Ask these 7 questions to boost psychological safety at work.

 

2020 has pushed the limits of psychological safety in every possible way. There are plenty of things demanding leaders take a more active role in creating safe spaces for their teams, from wildfires swallowing businesses and communities whole; to a pandemic that plunged us into an economic crisis, turning homes into both offices and schools overnight; and a civil rights movement paving the way for long-overdue change in society and the workplace.

The most complicated journeys often do well to start with 2 questions:  "What's working?" and "How can we do more of that?" Questions lead to insight and opportunities to innovate and grow. They are also the foundation of resilience.

In a groundbreaking 1999 study, Harvard researcher Dr. Amy Edmondson, used a set of questions to measure something she called team psychological safety — “a shared belief held by members of a team that the team is safe for interpersonal risk-taking”. Leaders who lean into this know that it not only creates healthier, more resilient teams but has a direct impact on the bottom line.

Dr. Anthony Hood, an associate professor of management, studies team dynamics in the Collat School of Business, and his own 2015 study on psychological safety, published in the Journal of Organizational Behavior, backed this up:

“Researchers are finding that psychological safety may be the No. 1 aspect of successful teams, driving creativity and innovation”.

In Google’s quest to understand what makes a great manager, part of a multi-year exploration called Project Aristotle, they studied the behaviors of their most successful teams. What contributed most wasn’t intelligence or creativity, but how psychologically safe they felt.

Matt Windsor, Senior Writer at University of Alabama at Birmingham, did a great job of not only unpacking the importance of these observations in his article—Psychological safety is the secret to workplace success—but offers several practical ways to cultivate the kind of workplace culture where that safety thrives. A great place to start?

 

Ask your team to consider these 7 questions:

  1. If you make a mistake on your team, is it held against you?
  2. Are you able to bring up problems and tough issues?
  3. Do people on the team sometimes reject others for being different?
  4. Is it safe to take a risk?
  5. Is it difficult to ask other team members for help?
  6. Do people on the team deliberately act to undermine your efforts?
  7. Are your unique skills and talents valued and utilized?

 

Why is it important to ask?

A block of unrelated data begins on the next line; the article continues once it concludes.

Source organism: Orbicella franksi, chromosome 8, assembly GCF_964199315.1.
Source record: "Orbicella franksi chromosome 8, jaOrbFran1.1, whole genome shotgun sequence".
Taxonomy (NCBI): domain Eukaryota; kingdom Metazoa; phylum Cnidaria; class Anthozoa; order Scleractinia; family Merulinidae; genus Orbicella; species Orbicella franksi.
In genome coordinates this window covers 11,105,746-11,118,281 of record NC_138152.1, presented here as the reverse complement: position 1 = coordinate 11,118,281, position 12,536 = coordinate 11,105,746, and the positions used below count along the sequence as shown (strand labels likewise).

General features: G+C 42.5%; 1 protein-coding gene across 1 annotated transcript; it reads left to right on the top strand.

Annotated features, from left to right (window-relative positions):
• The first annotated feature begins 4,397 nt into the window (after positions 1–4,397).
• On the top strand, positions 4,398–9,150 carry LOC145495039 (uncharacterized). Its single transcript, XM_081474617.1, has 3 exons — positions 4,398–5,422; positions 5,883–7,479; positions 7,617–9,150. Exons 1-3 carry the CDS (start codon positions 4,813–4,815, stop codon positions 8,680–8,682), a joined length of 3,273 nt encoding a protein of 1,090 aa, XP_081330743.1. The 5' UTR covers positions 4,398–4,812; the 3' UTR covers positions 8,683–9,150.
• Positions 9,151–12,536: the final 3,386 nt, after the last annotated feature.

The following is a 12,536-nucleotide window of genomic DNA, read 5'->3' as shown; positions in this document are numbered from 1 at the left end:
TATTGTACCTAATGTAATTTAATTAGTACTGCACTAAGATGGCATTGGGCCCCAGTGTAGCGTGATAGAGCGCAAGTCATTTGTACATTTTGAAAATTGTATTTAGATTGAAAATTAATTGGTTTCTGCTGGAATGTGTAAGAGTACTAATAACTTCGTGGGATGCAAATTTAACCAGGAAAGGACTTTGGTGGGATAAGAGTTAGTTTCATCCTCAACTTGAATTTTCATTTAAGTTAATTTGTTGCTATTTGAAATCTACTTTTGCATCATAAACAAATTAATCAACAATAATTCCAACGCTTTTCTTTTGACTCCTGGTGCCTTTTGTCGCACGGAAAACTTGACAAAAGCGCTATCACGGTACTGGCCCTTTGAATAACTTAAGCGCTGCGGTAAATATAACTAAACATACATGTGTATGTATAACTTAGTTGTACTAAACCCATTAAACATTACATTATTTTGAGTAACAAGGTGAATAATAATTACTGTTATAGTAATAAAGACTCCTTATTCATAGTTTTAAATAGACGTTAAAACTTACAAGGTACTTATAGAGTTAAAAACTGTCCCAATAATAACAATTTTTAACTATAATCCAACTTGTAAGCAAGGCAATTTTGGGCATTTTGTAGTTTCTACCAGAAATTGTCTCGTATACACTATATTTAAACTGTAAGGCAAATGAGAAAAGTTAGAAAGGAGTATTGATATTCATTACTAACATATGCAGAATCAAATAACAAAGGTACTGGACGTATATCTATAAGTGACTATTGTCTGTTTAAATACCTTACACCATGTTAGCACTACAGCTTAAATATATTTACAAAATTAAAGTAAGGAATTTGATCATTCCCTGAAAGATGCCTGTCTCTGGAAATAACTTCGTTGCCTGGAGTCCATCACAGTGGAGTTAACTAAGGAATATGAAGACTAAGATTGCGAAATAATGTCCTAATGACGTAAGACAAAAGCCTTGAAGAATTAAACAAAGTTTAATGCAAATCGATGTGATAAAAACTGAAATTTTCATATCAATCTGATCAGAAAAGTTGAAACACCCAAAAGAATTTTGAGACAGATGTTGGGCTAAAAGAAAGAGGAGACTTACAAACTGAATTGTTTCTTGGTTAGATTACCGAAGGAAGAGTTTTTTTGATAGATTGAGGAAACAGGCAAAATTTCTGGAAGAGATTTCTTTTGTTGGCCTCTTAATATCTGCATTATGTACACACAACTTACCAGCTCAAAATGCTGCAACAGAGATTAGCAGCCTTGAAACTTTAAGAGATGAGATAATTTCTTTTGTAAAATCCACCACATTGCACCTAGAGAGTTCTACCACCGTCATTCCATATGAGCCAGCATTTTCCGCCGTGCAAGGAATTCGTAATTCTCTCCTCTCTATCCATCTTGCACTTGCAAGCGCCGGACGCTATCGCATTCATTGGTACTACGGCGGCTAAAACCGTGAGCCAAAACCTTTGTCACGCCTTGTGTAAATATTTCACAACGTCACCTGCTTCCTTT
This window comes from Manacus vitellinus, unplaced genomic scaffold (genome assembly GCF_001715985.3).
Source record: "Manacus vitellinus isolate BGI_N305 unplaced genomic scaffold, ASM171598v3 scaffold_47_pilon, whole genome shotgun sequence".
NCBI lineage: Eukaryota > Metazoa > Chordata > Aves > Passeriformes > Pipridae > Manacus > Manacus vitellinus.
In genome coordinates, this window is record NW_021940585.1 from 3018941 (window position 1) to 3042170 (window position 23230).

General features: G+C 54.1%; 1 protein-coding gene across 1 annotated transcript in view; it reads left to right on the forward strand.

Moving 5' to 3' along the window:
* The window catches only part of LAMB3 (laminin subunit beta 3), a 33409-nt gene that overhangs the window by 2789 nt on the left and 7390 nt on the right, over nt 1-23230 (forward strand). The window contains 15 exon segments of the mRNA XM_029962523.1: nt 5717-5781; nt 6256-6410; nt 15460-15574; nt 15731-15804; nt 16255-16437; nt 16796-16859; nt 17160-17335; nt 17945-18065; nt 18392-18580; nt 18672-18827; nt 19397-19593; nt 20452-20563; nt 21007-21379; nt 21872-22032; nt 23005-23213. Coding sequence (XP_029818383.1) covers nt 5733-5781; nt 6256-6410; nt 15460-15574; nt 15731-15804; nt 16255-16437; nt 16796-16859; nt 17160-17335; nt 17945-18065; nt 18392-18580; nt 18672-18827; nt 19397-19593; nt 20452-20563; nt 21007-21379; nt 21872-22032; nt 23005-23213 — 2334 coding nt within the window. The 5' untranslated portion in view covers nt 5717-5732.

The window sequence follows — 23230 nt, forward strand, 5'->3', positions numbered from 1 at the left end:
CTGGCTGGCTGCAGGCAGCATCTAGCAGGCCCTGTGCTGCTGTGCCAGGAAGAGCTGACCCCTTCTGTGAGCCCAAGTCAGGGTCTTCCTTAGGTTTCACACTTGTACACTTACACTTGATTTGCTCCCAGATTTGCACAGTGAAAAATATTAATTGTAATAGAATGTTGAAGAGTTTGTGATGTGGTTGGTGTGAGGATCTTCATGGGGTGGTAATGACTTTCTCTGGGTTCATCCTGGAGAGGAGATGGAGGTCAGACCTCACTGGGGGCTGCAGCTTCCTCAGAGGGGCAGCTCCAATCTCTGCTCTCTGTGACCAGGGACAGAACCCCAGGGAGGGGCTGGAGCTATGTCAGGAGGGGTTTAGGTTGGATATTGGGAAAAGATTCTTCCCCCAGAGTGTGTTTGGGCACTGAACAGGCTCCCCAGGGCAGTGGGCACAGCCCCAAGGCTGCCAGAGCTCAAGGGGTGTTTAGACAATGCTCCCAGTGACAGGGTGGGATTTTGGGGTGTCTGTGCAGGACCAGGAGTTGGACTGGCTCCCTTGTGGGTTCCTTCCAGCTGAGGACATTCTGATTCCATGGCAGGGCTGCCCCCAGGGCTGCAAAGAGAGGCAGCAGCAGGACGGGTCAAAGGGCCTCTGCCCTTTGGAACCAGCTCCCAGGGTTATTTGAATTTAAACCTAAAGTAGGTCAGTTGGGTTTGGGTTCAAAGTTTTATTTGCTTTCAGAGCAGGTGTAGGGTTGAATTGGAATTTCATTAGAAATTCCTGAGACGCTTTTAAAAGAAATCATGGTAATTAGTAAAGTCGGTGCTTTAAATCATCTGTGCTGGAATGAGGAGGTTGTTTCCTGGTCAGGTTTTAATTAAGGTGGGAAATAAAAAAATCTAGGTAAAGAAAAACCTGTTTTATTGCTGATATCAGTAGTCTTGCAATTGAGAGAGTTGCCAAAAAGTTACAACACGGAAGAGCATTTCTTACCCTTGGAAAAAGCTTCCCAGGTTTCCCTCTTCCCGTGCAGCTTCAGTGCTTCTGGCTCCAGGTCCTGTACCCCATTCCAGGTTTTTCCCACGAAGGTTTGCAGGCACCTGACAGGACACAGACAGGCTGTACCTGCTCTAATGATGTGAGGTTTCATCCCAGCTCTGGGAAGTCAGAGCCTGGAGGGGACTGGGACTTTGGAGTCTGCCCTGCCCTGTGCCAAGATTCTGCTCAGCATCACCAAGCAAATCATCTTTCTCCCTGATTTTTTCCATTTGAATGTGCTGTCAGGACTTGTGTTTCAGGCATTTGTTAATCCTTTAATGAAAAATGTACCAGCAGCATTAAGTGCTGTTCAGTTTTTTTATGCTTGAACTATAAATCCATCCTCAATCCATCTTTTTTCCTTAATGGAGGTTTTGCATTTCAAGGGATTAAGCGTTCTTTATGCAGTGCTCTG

Dr. Hood suggests that psychological safety is usually set from the top down. "To build psychological safety, you have to be willing to be vulnerable first, to show your employees that it is OK."

The answers to these questions “make the difference between waking up every Monday morning excited to go to work or sick to your stomach that you have to spend yet another week working for and with those people,” Hood said. These answers also determine whether you are willing to take a risk to suggest a new way of doing things or a better process to get the job done in your office.

Diverse employees also experience marginalization, an area where there is much work to be done and one of the most pressing calls-to-action when it comes to creating psychological safety in the workplace.

 

Want the blueprint for sustainable transformation?

Click through to tap into the terrific ideas and resources that Matt Windsor shares in the complete article. It includes several checklists to help build psychological safety into your own workplace and is a powerful launchpad for growing your small business!

Dr. Amy Edmondson, the researcher who did the initial 1999 study—now Novartis Professor of Leadership and Management, Harvard Business School—also wrote the book on transforming the workplace through scenario-based explanations offering a clear path forward to constant learning and healthy innovation.  Worth adding to your reading list, and available as an immediate, digital book for those who are anxious to get started:

The Fearless Organization: Creating Psychological Safety in the Workplace for Learning, Innovation and Growth

 


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  • Why your remote team is experiencing fatigue.
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Topics: stress, innovation, relationship building, risk assessment, risk management, inclusiveness, leadership development, mental health, courage, emotional equity, resilience, respect, transparency, change management, crisis management, COVID-19 resources, crisis leadership, employee happiness, workplace wellness, diversity and inclusion, vulnerability, inclusive leadership

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